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Analysis of ancient DNA from South American rhea bones: Implications for zooarchaeology and biogeography

Abbona, Cinthia Carolina, Lebrasseur, Ophélie, Johnson, Jeff, Giardina, Miguel, Neme, Gustavo, Wolverton, Steve
Journal of archaeological science: Reports 2019 v.25 pp. 624-631
DNA, Pterocnemia pennata, Rhea americana, archaeology, biogeography, bones, diet, eggs, geographical distribution, human communities, issues and policy, meat, rheas, Argentina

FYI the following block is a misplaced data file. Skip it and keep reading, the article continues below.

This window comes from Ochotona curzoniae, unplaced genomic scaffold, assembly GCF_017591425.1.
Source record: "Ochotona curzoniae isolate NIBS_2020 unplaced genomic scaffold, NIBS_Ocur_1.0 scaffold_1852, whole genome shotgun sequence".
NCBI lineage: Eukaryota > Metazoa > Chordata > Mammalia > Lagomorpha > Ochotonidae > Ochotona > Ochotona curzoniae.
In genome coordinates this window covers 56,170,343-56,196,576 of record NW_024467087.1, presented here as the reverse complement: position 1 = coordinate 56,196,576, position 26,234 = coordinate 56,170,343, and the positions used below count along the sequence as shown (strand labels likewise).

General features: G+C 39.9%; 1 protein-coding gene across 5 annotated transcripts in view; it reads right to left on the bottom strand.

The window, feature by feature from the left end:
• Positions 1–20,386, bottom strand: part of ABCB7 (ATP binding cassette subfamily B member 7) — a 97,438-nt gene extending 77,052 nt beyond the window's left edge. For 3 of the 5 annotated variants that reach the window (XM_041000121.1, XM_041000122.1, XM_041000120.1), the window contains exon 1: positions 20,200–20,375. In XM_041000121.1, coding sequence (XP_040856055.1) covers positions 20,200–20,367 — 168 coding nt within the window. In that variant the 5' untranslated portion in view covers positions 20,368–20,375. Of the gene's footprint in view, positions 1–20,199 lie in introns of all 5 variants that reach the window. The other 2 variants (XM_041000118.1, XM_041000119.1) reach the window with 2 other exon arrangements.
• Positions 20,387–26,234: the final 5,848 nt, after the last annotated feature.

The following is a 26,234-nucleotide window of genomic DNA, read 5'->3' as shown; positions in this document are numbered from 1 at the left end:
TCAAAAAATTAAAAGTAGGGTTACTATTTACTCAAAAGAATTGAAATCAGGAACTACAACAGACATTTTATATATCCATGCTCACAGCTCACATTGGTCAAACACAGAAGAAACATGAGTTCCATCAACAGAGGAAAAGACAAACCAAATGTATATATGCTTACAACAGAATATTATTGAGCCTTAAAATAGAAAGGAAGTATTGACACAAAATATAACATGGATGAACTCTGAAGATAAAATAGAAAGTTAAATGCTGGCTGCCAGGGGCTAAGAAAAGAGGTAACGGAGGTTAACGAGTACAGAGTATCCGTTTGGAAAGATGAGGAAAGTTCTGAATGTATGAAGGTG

Rheas have been an important food source to human communities in South America, providing meat and especially eggs, and thus playing a crucial role in the development of South American societies. Two extant species currently exist: Rhea americana (greater rhea) and Rhea pennata (lesser rhea). Both species occupy distinct geographic ranges except for an overlapping area in Argentina to the immediate north of Río Negro, in the southwestern Pampa region. Distinguishing these two species in the archaeological record is difficult due to overlap in osteological morphology and the presence of few diagnostic skeletal identification criteria. This is problematic when studying the ancient geographic distributions of rheas and the roles they played in past societies. The aim of this paper is, thus, to assess whether or not genetic data can be used to differentiate between the two species and to confirm identifications of previously analyzed archaeological specimens. This is the first genetic study conducted on ancient rheas, and this approach will become a crucial tool for identifying rhea remains from other archaeological sites to study the roles they played in diets of past peoples. Our research also addresses current conservation issues by comparing the past and modern distributions of these birds, which can help provide information for future policies for the conservation of these birds.